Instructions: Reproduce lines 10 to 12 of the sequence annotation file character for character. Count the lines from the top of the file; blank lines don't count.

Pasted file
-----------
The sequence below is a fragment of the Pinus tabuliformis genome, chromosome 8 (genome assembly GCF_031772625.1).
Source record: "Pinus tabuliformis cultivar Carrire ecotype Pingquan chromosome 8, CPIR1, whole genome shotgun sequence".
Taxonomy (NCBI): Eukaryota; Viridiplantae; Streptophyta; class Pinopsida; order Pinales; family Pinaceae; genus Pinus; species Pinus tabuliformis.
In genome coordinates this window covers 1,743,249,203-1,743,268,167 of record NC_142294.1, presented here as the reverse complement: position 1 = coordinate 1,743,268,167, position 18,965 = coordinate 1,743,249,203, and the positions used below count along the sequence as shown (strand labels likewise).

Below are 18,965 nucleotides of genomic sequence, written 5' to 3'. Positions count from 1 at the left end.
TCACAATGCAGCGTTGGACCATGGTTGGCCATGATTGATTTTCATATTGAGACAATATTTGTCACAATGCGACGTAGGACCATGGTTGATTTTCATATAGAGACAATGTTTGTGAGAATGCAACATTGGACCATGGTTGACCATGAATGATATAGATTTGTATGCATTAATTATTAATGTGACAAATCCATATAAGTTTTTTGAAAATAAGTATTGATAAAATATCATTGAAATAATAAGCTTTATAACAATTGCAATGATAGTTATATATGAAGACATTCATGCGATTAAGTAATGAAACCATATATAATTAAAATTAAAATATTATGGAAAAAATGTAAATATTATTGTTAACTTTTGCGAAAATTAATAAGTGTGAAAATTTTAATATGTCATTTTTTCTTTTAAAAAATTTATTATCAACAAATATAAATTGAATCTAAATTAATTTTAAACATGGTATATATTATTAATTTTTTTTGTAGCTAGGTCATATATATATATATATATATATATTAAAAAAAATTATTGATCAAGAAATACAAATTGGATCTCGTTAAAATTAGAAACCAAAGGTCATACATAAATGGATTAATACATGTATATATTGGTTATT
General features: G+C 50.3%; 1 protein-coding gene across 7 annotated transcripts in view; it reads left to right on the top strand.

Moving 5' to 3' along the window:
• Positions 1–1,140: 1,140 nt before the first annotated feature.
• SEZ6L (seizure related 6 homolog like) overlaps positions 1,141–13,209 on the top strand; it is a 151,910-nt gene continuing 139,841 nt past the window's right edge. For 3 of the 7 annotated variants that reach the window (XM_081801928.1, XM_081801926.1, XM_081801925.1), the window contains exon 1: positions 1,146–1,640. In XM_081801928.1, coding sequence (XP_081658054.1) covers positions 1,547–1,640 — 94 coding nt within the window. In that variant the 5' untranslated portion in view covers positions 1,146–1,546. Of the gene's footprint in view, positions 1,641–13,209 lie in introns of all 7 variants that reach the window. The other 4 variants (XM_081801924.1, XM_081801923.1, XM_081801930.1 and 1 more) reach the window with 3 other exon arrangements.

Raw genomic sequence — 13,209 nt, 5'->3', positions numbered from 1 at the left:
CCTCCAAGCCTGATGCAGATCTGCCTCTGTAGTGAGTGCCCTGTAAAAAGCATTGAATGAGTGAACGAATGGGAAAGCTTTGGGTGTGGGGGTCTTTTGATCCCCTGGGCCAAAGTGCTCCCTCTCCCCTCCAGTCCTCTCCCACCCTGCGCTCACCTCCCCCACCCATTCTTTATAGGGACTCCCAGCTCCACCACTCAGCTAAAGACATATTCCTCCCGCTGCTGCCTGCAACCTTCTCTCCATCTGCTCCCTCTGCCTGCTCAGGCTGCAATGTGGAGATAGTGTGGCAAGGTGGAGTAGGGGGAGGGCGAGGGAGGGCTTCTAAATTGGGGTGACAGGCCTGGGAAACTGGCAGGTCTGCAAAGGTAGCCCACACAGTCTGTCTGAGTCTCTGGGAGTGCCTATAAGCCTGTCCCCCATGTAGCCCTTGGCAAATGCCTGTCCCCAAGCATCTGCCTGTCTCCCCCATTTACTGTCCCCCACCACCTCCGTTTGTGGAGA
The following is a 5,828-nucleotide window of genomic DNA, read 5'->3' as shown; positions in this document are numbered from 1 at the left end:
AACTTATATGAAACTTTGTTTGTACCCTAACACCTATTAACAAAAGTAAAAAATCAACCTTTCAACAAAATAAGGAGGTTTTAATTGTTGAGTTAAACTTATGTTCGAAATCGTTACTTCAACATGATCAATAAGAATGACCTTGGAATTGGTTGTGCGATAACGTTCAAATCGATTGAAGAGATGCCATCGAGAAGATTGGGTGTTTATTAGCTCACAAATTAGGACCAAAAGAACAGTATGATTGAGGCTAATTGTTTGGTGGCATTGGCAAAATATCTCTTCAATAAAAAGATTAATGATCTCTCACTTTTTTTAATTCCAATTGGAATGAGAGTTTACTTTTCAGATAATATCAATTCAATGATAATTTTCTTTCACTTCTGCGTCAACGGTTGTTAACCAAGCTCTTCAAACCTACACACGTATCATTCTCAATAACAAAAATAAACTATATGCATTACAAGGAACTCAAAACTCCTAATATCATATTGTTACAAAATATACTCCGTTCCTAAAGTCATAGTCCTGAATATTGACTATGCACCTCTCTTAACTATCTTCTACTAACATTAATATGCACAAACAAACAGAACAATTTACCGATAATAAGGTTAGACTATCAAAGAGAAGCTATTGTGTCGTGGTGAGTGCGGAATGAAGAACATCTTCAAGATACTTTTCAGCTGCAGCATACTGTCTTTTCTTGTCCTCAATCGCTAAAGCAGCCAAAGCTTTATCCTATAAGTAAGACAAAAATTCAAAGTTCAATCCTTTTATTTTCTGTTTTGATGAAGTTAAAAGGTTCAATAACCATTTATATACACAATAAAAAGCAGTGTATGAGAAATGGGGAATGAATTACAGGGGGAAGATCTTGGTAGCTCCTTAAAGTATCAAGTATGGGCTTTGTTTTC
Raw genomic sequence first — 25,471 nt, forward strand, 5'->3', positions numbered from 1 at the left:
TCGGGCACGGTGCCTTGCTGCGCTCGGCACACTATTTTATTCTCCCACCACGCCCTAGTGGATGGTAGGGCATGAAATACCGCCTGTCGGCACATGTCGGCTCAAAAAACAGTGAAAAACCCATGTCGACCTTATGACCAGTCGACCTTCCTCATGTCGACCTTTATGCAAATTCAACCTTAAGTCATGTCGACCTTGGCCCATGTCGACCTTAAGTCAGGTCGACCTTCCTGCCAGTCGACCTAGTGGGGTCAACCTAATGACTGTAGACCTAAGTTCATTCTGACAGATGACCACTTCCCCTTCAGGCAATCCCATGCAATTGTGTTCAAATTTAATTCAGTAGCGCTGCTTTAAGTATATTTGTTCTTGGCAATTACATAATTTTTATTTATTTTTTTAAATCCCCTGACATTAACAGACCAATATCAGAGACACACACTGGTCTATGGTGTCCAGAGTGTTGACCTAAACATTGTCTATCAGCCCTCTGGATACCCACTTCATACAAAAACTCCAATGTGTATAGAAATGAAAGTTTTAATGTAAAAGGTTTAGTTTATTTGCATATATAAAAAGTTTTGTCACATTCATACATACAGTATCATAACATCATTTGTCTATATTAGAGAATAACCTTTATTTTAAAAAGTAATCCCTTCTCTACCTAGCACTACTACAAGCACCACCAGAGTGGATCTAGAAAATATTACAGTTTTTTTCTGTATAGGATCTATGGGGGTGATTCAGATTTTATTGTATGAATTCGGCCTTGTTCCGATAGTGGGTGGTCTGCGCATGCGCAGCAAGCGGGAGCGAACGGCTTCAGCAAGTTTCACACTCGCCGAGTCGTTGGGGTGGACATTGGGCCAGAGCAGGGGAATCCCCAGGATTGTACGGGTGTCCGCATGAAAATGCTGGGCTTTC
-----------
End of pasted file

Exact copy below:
• SEZ6L (seizure related 6 homolog like) overlaps positions 1,141–13,209 on the top strand; it is a 151,910-nt gene continuing 139,841 nt past the window's right edge. For 3 of the 7 annotated variants that reach the window (XM_081801928.1, XM_081801926.1, XM_081801925.1), the window contains exon 1: positions 1,146–1,640. In XM_081801928.1, coding sequence (XP_081658054.1) covers positions 1,547–1,640 — 94 coding nt within the window. In that variant the 5' untranslated portion in view covers positions 1,146–1,546. Of the gene's footprint in view, positions 1,641–13,209 lie in introns of all 7 variants that reach the window. The other 4 variants (XM_081801924.1, XM_081801923.1, XM_081801930.1 and 1 more) reach the window with 3 other exon arrangements.

Raw genomic sequence — 13,209 nt, 5'->3', positions numbered from 1 at the left:
CCTCCAAGCCTGATGCAGATCTGCCTCTGTAGTGAGTGCCCTGTAAAAAGCATTGAATGAGTGAACGAATGGGAAAGCTTTGGGTGTGGGGGTCTTTTGATCCCCTGGGCCAAAGTGCTCCCTCTCCCCTCCAGTCCTCTCCCACCCTGCGCTCACCTCCCCCACCCATTCTTTATAGGGACTCCCAGCTCCACCACTCAGCTAAAGACATATTCCTCCCGCTGCTGCCTGCAACCTTCTCTCCATCTGCTCCCTCTGCCTGCTCAGGCTGCAATGTGGAGATAGTGTGGCAAGGTGGAGTAGGGGGAGGGCGAGGGAGGGCTTCTAAATTGGGGTGACAGGCCTGGGAAACTGGCAGGTCTGCAAAGGTAGCCCACACAGTCTGTCTGAGTCTCTGGGAGTGCCTATAAGCCTGTCCCCCATGTAGCCCTTGGCAAATGCCTGTCCCCAAGCATCTGCCTGTCTCCCCCATTTACTGTCCCCCACCACCTCCGTTTGTGGAGA